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This Content From 2003 (or earlier) see index

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Political Essays

Composed Thoughts

This space is spare at the moment. However, it will be the resting place for any composed political thoughts I generate. Rants that grow up to become fully-baked ideas.

Social Topics
Class Resentment: in which I endeavour to understand and explain my thoughts and prejudices regarding class in contemporary society.

Culture Wars: in which I endeavour to understand and explain my hopes and fears regarding culture.

War Writings
Thoughts on an anti-war movement
Why people want war

Fundamendals (a short essay on the basis of disagreements)

In today's rather charged political climate, I often turn on the radio or TV, pick up a newspaper or book, click through a website, and am shocked by what I see and hear. I'm referring to the amount of ardent right-wing commentary that has burst forth since last September. The rise of the right-wing media has been noticed by all. It's been going on for some time (thank you Mr. Murdoc), and I think it's probably a good thing that there are more diverse pundnants prostelatyzing their particular brand of worldview, even if I don't agree with many of them. What I find shocking are the actual opinions being expressed. I turn on Fox News and I see propaganda. I can't actually believe the people speaking sincerely believe the words coming out of their mouths.

So I set about thinking, what are the core differences in thought and opinion between me and these other voices. I focused on the debate over attacking Iraq, and I came up with a few good examples.

  1. Can't we all just get along?
    Here's a quote from the above-linked blog entry: "We prefer to deal with our fellow countrymen in a spirit of friendship and fairness, and to have each of us deal with all the others as equals.... But if you try to negotiate with a bear, you'll get eaten. Bears don't think like that."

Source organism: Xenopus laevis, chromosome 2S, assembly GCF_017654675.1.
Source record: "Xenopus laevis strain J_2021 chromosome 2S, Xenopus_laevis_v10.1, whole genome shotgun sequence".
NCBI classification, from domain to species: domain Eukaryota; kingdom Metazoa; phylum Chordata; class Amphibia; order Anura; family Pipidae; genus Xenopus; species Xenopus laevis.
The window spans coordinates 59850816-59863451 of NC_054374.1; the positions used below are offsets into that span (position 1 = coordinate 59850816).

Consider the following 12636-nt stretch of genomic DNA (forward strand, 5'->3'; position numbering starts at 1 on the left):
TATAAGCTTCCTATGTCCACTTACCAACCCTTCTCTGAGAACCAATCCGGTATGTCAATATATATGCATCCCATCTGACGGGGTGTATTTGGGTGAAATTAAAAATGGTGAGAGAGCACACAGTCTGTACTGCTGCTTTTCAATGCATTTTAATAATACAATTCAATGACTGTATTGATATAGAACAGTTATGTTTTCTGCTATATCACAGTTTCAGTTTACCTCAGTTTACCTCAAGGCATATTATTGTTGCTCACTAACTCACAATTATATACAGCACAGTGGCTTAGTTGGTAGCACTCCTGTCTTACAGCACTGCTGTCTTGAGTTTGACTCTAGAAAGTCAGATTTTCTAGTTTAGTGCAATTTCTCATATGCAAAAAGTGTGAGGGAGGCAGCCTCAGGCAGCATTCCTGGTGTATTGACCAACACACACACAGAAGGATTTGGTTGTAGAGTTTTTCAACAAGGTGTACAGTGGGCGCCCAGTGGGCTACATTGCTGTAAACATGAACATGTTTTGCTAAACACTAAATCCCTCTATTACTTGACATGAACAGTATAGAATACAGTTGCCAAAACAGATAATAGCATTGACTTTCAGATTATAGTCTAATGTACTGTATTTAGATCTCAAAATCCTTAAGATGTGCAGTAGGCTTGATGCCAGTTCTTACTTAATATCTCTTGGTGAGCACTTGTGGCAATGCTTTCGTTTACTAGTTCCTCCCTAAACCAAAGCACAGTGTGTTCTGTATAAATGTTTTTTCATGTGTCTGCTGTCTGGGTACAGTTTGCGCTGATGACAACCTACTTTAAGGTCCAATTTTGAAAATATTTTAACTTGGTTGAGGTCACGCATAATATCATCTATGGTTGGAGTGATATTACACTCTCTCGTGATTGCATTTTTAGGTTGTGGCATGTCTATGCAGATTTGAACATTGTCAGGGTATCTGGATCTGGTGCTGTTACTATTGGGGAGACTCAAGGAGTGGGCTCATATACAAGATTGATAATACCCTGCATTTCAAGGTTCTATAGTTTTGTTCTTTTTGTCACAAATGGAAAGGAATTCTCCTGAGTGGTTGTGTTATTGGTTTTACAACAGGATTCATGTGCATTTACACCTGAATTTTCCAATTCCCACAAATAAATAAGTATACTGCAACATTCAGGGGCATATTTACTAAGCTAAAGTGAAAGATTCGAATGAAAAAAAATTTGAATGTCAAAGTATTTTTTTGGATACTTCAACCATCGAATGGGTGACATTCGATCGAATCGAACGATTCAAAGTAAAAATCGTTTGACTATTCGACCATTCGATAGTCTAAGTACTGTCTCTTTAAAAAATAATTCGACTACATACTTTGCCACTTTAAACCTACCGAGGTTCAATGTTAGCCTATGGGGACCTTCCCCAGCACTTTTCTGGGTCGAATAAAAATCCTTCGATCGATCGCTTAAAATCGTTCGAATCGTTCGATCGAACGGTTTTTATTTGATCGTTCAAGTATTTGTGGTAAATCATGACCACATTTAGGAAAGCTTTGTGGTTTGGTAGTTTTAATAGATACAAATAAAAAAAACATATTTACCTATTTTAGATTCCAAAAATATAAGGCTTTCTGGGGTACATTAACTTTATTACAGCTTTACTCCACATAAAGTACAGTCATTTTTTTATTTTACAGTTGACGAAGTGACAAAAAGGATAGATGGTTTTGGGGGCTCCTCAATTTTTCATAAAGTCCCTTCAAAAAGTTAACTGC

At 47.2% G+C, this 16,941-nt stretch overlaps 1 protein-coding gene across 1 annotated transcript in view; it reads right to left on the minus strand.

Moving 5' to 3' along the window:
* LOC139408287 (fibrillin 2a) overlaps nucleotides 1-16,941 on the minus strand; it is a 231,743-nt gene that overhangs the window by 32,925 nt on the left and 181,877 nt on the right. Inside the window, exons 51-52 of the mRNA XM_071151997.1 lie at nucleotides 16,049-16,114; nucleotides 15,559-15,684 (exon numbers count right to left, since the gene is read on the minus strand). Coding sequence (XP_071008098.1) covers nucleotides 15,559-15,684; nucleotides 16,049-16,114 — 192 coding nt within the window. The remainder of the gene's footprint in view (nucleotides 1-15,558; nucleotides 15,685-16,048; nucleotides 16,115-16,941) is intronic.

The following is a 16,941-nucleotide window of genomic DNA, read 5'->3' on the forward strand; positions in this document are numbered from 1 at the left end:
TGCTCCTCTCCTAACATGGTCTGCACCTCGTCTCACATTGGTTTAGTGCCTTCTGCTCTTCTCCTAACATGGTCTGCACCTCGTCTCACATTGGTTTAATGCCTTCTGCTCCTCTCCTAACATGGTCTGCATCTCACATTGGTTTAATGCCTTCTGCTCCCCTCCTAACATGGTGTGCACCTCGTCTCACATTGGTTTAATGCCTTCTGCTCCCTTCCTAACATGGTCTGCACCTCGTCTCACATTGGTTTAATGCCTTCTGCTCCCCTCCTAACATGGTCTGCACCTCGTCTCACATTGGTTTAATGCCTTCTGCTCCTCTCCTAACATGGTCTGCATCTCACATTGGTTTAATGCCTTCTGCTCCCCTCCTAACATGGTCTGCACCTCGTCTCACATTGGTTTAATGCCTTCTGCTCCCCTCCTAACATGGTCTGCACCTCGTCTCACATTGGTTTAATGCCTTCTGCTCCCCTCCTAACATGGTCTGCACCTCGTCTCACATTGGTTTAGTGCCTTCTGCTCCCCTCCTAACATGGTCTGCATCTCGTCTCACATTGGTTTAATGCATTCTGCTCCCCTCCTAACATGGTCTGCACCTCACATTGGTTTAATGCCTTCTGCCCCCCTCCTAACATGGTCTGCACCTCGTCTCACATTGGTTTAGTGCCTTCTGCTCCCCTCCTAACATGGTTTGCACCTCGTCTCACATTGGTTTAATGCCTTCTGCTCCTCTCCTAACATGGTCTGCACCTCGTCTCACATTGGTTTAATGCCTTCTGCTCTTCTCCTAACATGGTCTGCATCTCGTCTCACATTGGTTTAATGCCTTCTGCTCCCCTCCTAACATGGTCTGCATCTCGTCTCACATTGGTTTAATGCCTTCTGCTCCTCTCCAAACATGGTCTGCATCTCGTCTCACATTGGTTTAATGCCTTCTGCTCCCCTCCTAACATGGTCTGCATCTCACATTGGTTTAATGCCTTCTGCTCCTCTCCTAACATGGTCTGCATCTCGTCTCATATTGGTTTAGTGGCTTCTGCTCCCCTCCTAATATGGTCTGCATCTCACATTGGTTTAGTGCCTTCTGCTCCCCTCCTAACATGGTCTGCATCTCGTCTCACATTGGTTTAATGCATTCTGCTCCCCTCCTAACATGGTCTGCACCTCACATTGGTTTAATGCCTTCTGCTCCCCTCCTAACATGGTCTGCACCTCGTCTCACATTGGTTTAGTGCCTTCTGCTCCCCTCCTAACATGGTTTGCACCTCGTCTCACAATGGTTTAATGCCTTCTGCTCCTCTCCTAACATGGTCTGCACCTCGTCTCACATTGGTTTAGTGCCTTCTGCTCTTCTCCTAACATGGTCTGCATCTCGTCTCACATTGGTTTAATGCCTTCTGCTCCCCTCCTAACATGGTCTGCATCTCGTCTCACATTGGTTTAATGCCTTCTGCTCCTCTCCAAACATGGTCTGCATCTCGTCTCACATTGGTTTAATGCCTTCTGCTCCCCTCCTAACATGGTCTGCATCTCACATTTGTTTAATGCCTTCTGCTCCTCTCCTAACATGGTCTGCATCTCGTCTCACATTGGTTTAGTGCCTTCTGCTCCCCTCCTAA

Personally I find the mindset behind that statement to be pretty dissappointing. As a human being, one of my core values is that communication is possible. No matter how differently they are rased, any two people who have never met have more in common than they have setting themselves apart. Only when they interact can that balance begin to tip in a bad way, and really no matter how far it is tipped, recovery is ever possible, if not always probable.

    The author of the statement quoted above obviously disagrees. He seems to regard people unfriendly to the US as animals, not people. This is what is classically called a "Hobbsian" world view, referring to Thomas Hobbes and his seminal work Leviathan in which he argues that the state of nature, the natural state of humankind, is a "war of all against all." I tend to be a little more Rousseauian, believing that the natural state of things is that there's enough to go around (an absence of distressing circumstances) and that people tend to get along.